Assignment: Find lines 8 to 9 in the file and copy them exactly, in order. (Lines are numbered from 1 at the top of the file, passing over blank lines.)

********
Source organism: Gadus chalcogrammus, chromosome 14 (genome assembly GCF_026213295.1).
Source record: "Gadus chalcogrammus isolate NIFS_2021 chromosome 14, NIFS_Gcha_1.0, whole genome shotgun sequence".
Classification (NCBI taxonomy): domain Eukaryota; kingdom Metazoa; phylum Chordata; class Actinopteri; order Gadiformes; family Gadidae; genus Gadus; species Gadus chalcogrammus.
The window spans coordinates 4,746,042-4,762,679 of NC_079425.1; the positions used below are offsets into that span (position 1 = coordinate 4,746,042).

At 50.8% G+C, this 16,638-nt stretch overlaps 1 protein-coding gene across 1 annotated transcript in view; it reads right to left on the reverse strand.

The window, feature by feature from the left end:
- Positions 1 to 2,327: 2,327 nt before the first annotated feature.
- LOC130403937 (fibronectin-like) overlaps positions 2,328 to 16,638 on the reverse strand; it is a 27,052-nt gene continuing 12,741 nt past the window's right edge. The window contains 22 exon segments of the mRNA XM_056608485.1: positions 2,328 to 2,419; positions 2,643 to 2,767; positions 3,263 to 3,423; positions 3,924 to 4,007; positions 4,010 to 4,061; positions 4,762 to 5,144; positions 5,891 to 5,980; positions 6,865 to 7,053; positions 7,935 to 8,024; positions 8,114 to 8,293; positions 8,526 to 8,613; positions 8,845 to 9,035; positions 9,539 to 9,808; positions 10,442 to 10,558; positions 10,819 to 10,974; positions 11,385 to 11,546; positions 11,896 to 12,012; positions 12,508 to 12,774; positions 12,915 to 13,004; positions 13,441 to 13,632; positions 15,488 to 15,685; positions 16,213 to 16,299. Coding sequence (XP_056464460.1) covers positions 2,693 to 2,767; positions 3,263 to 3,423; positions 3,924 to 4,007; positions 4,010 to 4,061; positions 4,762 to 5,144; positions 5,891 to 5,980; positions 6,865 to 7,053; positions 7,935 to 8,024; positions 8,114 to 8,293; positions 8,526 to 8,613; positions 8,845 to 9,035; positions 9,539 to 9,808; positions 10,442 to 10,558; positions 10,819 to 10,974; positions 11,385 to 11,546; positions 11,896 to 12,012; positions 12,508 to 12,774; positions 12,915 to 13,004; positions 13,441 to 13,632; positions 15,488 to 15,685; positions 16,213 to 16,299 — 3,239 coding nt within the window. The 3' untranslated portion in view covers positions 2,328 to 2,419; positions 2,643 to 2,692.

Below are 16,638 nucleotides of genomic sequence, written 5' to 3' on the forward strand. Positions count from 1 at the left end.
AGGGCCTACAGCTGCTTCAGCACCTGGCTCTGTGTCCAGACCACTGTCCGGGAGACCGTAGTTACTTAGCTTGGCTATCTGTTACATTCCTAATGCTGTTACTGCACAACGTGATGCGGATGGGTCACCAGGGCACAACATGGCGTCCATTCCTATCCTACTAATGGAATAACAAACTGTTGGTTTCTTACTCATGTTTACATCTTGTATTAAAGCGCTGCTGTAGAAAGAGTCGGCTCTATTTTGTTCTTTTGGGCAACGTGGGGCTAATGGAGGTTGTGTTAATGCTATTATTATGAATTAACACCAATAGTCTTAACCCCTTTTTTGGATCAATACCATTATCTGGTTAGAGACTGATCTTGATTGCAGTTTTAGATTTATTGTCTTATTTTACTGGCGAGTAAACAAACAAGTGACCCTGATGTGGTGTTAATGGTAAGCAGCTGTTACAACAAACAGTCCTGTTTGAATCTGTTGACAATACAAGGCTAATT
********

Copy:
- LOC130403937 (fibronectin-like) overlaps positions 2,328 to 16,638 on the reverse strand; it is a 27,052-nt gene continuing 12,741 nt past the window's right edge. The window contains 22 exon segments of the mRNA XM_056608485.1: positions 2,328 to 2,419; positions 2,643 to 2,767; positions 3,263 to 3,423; positions 3,924 to 4,007; positions 4,010 to 4,061; positions 4,762 to 5,144; positions 5,891 to 5,980; positions 6,865 to 7,053; positions 7,935 to 8,024; positions 8,114 to 8,293; positions 8,526 to 8,613; positions 8,845 to 9,035; positions 9,539 to 9,808; positions 10,442 to 10,558; positions 10,819 to 10,974; positions 11,385 to 11,546; positions 11,896 to 12,012; positions 12,508 to 12,774; positions 12,915 to 13,004; positions 13,441 to 13,632; positions 15,488 to 15,685; positions 16,213 to 16,299. Coding sequence (XP_056464460.1) covers positions 2,693 to 2,767; positions 3,263 to 3,423; positions 3,924 to 4,007; positions 4,010 to 4,061; positions 4,762 to 5,144; positions 5,891 to 5,980; positions 6,865 to 7,053; positions 7,935 to 8,024; positions 8,114 to 8,293; positions 8,526 to 8,613; positions 8,845 to 9,035; positions 9,539 to 9,808; positions 10,442 to 10,558; positions 10,819 to 10,974; positions 11,385 to 11,546; positions 11,896 to 12,012; positions 12,508 to 12,774; positions 12,915 to 13,004; positions 13,441 to 13,632; positions 15,488 to 15,685; positions 16,213 to 16,299 — 3,239 coding nt within the window. The 3' untranslated portion in view covers positions 2,328 to 2,419; positions 2,643 to 2,692.

Below are 16,638 nucleotides of genomic sequence, written 5' to 3' on the forward strand. Positions count from 1 at the left end.